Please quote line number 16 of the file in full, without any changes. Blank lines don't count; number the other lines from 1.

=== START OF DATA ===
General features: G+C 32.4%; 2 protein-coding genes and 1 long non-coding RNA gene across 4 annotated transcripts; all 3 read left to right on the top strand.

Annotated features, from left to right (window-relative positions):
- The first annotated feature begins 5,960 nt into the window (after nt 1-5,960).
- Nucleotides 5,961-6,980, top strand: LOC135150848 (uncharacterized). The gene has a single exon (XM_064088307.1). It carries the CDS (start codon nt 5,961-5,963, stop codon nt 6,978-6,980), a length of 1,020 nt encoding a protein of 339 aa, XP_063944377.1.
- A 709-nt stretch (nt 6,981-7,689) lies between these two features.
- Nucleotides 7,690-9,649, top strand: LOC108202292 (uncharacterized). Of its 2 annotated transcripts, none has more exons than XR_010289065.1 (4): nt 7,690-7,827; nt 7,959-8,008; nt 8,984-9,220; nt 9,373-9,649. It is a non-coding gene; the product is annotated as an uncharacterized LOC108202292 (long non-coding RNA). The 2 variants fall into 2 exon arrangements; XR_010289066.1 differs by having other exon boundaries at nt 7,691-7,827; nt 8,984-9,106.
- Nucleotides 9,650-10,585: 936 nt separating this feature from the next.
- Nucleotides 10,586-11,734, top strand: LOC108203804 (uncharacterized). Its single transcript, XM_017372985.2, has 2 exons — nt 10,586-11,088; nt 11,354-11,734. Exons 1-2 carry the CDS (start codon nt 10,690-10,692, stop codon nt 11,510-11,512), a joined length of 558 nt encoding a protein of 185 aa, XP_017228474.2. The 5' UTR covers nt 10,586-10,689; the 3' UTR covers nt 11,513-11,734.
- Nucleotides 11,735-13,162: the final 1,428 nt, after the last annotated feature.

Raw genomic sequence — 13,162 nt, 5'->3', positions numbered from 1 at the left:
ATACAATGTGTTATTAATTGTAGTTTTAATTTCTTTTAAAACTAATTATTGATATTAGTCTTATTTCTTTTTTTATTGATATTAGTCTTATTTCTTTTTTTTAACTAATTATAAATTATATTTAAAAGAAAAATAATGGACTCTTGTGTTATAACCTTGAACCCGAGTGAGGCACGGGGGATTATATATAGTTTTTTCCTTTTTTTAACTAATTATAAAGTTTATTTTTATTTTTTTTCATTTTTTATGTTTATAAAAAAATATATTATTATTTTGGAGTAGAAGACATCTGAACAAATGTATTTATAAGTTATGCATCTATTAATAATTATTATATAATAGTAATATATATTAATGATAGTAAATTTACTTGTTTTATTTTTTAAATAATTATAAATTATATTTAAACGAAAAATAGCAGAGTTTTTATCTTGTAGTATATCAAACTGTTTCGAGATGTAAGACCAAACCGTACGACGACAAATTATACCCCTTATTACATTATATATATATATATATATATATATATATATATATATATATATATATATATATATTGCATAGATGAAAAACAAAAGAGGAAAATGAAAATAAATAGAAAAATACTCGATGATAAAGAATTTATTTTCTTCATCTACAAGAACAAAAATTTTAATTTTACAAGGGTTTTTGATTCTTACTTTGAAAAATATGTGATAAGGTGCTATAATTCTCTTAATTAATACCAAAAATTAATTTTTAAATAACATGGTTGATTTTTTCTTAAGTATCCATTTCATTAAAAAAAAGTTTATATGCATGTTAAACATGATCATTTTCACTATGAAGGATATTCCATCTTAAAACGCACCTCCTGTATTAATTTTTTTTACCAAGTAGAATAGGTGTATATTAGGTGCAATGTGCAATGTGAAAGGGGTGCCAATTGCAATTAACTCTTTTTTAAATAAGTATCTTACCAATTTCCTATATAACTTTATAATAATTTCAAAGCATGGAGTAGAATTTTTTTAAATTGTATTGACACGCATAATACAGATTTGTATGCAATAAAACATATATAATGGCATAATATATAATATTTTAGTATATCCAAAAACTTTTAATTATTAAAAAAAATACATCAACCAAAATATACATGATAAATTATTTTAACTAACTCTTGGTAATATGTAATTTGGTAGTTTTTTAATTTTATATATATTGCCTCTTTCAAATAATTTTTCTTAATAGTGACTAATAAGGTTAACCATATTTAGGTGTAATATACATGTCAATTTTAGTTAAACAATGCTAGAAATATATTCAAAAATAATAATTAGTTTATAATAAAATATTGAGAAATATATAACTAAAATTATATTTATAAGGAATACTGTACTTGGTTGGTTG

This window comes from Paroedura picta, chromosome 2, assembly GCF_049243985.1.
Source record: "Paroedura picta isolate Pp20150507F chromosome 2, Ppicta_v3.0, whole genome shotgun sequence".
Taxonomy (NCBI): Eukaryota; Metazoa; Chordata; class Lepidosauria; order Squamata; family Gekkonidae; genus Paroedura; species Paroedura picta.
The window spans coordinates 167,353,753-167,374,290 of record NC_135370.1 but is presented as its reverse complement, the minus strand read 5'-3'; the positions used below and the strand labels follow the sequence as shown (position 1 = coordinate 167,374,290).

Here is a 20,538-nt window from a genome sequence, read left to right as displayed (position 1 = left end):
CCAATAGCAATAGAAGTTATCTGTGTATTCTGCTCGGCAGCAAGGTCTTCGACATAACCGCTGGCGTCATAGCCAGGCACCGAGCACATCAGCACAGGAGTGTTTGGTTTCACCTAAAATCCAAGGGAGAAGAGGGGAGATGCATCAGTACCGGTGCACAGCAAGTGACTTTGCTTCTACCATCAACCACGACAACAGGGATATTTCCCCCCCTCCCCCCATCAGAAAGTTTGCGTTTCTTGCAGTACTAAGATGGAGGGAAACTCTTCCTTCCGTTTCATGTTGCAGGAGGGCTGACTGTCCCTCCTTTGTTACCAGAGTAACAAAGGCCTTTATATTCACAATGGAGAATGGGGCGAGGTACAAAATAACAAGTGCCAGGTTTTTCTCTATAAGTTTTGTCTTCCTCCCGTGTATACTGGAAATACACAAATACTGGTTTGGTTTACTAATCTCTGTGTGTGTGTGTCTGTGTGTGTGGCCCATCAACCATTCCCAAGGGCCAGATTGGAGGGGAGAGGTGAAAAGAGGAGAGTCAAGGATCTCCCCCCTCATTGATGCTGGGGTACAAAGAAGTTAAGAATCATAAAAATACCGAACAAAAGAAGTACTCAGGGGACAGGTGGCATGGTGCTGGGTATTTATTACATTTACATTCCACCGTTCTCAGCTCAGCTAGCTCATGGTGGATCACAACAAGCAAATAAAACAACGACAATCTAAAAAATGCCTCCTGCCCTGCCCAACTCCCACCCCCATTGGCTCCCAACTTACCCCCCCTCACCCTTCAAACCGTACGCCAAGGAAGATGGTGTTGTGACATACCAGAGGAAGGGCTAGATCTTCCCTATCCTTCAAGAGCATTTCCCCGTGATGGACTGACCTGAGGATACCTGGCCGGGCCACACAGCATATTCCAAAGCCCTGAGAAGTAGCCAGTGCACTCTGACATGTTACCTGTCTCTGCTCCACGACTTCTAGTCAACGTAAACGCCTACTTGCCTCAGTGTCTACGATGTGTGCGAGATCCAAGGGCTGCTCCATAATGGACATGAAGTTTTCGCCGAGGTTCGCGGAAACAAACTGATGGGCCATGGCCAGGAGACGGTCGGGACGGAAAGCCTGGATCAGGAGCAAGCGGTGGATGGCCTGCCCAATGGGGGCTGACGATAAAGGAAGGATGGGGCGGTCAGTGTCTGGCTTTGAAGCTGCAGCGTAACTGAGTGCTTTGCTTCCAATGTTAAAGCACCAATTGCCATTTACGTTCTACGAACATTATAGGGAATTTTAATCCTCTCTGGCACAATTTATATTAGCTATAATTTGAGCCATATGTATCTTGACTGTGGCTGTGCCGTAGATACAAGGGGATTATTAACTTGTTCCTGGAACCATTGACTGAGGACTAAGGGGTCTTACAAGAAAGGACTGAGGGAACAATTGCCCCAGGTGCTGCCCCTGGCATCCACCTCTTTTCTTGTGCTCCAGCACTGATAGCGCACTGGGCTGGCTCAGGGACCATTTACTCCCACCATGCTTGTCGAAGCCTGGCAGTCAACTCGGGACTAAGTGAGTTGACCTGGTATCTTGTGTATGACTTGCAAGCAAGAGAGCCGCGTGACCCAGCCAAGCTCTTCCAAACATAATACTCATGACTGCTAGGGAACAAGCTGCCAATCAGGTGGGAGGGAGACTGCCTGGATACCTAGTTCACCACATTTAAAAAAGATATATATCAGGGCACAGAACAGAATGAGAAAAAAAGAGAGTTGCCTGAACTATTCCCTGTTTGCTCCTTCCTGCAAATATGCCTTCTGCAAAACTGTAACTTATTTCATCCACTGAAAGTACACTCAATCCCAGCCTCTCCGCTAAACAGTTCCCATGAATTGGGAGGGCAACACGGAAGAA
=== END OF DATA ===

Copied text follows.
Here is a 20,538-nt window from a genome sequence, read left to right as displayed (position 1 = left end):